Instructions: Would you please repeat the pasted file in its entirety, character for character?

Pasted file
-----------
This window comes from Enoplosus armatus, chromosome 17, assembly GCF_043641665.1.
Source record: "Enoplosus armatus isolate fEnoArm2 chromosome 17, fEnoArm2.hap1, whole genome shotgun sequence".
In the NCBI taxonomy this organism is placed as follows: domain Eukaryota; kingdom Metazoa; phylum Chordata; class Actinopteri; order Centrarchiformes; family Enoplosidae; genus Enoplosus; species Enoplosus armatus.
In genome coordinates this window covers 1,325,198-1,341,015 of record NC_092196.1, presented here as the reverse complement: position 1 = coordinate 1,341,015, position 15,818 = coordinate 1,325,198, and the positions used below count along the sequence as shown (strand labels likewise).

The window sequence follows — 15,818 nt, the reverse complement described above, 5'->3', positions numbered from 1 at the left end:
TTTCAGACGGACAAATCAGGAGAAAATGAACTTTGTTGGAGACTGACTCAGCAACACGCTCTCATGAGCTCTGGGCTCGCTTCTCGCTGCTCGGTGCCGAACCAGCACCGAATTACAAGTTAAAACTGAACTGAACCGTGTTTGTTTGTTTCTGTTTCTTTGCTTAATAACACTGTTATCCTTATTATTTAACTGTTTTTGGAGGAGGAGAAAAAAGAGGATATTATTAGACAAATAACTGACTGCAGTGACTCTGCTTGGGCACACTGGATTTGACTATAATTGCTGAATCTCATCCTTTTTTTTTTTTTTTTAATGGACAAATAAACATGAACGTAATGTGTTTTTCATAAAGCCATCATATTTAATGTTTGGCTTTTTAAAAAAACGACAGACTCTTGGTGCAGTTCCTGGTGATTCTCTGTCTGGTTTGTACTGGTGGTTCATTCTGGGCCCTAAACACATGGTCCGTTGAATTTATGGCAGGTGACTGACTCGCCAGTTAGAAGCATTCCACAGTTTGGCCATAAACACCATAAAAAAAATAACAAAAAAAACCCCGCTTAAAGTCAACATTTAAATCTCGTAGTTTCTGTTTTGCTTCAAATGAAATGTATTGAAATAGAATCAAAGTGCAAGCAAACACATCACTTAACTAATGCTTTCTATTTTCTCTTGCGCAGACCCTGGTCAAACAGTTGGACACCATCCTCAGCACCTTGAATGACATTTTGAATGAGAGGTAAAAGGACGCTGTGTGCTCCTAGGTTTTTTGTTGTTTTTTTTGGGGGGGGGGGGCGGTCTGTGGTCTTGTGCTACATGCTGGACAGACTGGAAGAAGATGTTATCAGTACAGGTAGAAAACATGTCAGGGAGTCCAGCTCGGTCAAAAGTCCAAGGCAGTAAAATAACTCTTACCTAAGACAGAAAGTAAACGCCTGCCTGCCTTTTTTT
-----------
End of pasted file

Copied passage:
This window comes from Enoplosus armatus, chromosome 17, assembly GCF_043641665.1.
Source record: "Enoplosus armatus isolate fEnoArm2 chromosome 17, fEnoArm2.hap1, whole genome shotgun sequence".
In the NCBI taxonomy this organism is placed as follows: domain Eukaryota; kingdom Metazoa; phylum Chordata; class Actinopteri; order Centrarchiformes; family Enoplosidae; genus Enoplosus; species Enoplosus armatus.
In genome coordinates this window covers 1,325,198-1,341,015 of record NC_092196.1, presented here as the reverse complement: position 1 = coordinate 1,341,015, position 15,818 = coordinate 1,325,198, and the positions used below count along the sequence as shown (strand labels likewise).

The window sequence follows — 15,818 nt, the reverse complement described above, 5'->3', positions numbered from 1 at the left end:
TTTCAGACGGACAAATCAGGAGAAAATGAACTTTGTTGGAGACTGACTCAGCAACACGCTCTCATGAGCTCTGGGCTCGCTTCTCGCTGCTCGGTGCCGAACCAGCACCGAATTACAAGTTAAAACTGAACTGAACCGTGTTTGTTTGTTTCTGTTTCTTTGCTTAATAACACTGTTATCCTTATTATTTAACTGTTTTTGGAGGAGGAGAAAAAAGAGGATATTATTAGACAAATAACTGACTGCAGTGACTCTGCTTGGGCACACTGGATTTGACTATAATTGCTGAATCTCATCCTTTTTTTTTTTTTTTTAATGGACAAATAAACATGAACGTAATGTGTTTTTCATAAAGCCATCATATTTAATGTTTGGCTTTTTAAAAAAACGACAGACTCTTGGTGCAGTTCCTGGTGATTCTCTGTCTGGTTTGTACTGGTGGTTCATTCTGGGCCCTAAACACATGGTCCGTTGAATTTATGGCAGGTGACTGACTCGCCAGTTAGAAGCATTCCACAGTTTGGCCATAAACACCATAAAAAAAATAACAAAAAAAACCCCGCTTAAAGTCAACATTTAAATCTCGTAGTTTCTGTTTTGCTTCAAATGAAATGTATTGAAATAGAATCAAAGTGCAAGCAAACACATCACTTAACTAATGCTTTCTATTTTCTCTTGCGCAGACCCTGGTCAAACAGTTGGACACCATCCTCAGCACCTTGAATGACATTTTGAATGAGAGGTAAAAGGACGCTGTGTGCTCCTAGGTTTTTTGTTGTTTTTTTTGGGGGGGGGGGGCGGTCTGTGGTCTTGTGCTACATGCTGGACAGACTGGAAGAAGATGTTATCAGTACAGGTAGAAAACATGTCAGGGAGTCCAGCTCGGTCAAAAGTCCAAGGCAGTAAAATAACTCTTACCTAAGACAGAAAGTAAACGCCTGCCTGCCTTTTTTT